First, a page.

Scientific Studies Say Lack of Beauty Sleep Makes You Unattractive

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A recent study has found that beauty sleep is no myth, according to The Independent. And that's not all. The following week, the volunteers photographed themselves after having two consecutive nights with only four hours of sleep.

Next, they asked 122 participants to look at photos of the participants and rate them in terms of attractiveness, health, sleepiness and trustworthiness.

The volunteers were perceived to be less healthy-looking, less sociable and less intelligent after half the amount of sleep.

The researchers reckon that our exhausted faces make people think we're less healthy.

"Recent findings show that acute sleep deprivation and looking exhausted are related to decreased attractiveness and health, as perceived by others", they add.

Member of this group, referred to as "subjects" in the paper, had their photo taken twice - once after two consecutive nights of normal sleep (about 7.5 hours) and again after two consecutive nights of poor sleep (about 4.25 hours).

Beauty sleep is a real thing, according to researchers who have shown that people who miss out on sleep do appear less attractive to others.


They also were asked how much they would like to socialize with the person in the photo. We really should be getting more sleep.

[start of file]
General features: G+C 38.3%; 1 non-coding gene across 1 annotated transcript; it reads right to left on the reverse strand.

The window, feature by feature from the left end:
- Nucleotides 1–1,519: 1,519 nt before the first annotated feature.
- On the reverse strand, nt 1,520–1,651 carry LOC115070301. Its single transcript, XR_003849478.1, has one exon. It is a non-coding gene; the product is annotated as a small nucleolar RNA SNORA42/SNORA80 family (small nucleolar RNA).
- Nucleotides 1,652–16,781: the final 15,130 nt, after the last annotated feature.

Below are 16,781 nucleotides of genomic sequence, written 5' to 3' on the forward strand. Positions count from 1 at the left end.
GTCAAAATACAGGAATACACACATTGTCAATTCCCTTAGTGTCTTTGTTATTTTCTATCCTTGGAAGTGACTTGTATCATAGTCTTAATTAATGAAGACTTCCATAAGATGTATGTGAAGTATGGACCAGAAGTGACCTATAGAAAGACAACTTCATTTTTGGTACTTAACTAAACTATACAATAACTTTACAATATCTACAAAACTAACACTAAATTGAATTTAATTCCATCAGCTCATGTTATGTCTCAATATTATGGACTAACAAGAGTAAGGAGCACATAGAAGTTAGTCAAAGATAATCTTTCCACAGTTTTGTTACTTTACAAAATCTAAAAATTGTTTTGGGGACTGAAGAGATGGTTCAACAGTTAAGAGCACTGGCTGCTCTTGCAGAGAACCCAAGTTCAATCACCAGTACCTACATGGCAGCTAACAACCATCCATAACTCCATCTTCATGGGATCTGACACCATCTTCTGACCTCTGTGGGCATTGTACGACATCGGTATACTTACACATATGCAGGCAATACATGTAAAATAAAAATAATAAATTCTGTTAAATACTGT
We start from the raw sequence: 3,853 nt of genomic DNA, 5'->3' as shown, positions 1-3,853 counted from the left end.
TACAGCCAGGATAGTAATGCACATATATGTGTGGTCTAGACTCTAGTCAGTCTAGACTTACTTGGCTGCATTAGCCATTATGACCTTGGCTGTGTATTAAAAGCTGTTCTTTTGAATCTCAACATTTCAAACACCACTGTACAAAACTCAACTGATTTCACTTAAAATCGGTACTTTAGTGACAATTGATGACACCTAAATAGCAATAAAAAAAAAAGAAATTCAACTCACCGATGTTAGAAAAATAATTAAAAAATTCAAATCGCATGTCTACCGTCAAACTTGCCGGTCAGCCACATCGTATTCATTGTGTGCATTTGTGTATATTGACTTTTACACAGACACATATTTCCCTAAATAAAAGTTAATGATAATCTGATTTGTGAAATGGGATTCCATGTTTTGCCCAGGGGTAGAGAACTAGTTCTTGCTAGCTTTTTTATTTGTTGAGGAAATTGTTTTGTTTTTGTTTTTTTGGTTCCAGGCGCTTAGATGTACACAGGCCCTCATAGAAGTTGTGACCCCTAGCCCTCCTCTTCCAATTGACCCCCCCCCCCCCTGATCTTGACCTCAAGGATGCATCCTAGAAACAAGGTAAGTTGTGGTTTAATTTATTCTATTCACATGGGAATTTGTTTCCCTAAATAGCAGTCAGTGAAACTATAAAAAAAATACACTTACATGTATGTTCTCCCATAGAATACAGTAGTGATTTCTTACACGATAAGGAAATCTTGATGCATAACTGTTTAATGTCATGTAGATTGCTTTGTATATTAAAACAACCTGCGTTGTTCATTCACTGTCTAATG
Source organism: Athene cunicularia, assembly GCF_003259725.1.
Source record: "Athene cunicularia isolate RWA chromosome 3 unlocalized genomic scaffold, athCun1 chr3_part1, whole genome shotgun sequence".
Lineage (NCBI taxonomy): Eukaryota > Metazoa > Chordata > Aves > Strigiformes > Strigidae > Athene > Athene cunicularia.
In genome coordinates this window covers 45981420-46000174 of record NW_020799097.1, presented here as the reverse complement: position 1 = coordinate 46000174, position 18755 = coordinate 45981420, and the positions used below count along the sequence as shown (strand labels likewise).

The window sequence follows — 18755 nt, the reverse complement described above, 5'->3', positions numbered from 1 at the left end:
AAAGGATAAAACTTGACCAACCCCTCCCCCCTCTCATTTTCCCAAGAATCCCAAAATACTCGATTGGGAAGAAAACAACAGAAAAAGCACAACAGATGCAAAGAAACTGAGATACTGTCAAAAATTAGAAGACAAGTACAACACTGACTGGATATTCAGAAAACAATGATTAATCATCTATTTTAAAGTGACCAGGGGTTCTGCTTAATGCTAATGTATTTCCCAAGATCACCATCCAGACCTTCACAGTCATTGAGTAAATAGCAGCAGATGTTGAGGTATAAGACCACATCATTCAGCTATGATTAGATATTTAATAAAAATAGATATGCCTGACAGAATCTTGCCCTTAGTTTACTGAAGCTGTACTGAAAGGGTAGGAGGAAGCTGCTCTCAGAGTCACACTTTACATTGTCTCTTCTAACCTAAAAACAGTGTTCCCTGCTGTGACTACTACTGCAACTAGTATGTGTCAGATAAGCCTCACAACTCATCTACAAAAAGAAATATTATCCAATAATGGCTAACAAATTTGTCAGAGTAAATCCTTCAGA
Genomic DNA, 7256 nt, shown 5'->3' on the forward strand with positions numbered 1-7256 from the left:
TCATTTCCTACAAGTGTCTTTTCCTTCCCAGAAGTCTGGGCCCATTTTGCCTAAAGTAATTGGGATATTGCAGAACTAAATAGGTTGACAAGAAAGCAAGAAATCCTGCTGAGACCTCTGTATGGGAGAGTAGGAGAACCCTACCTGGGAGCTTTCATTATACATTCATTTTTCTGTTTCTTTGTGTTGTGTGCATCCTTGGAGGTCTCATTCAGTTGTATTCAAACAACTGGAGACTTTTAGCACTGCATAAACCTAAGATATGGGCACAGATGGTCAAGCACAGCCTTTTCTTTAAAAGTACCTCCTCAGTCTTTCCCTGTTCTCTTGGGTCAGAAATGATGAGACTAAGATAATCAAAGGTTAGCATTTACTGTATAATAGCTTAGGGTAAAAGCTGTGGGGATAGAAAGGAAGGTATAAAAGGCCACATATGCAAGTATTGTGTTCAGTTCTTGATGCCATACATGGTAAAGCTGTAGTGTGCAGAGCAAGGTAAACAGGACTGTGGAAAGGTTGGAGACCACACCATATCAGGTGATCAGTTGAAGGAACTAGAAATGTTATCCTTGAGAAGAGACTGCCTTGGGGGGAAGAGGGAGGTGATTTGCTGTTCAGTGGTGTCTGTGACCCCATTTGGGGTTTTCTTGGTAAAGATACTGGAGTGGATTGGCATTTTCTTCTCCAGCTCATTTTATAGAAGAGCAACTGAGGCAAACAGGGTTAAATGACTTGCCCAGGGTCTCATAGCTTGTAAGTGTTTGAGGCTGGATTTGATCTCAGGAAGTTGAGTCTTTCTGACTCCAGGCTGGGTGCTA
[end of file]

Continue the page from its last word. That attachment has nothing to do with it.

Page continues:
The study discovered that people started to look more exhausted and unhealthy when their sleep was halved for just two nights.

Findings published on Wednesday indicated people are less likely to avoid eye contact with those who show signs of sleep deprivation. The data also demonstrated that they were also less willing to socialise with those who had not slept well.

Dr Gayle Brewer, a psychology expert at the University of Liverpool and member of the British Psychological Association, said: 'Judgement of attractiveness is often unconscious, but we all do it, and we are able to pick up on even small cues like whether someone looks exhausted or unhealthy'.

While further studies are needed to gain a better understanding of the mechanisms underlying the effects of sleep deprivation on facial appearance, the researchers believe that their findings further highlight the importance of a good night's sleep.

"We want our partners to be attractive and energetic", he added.

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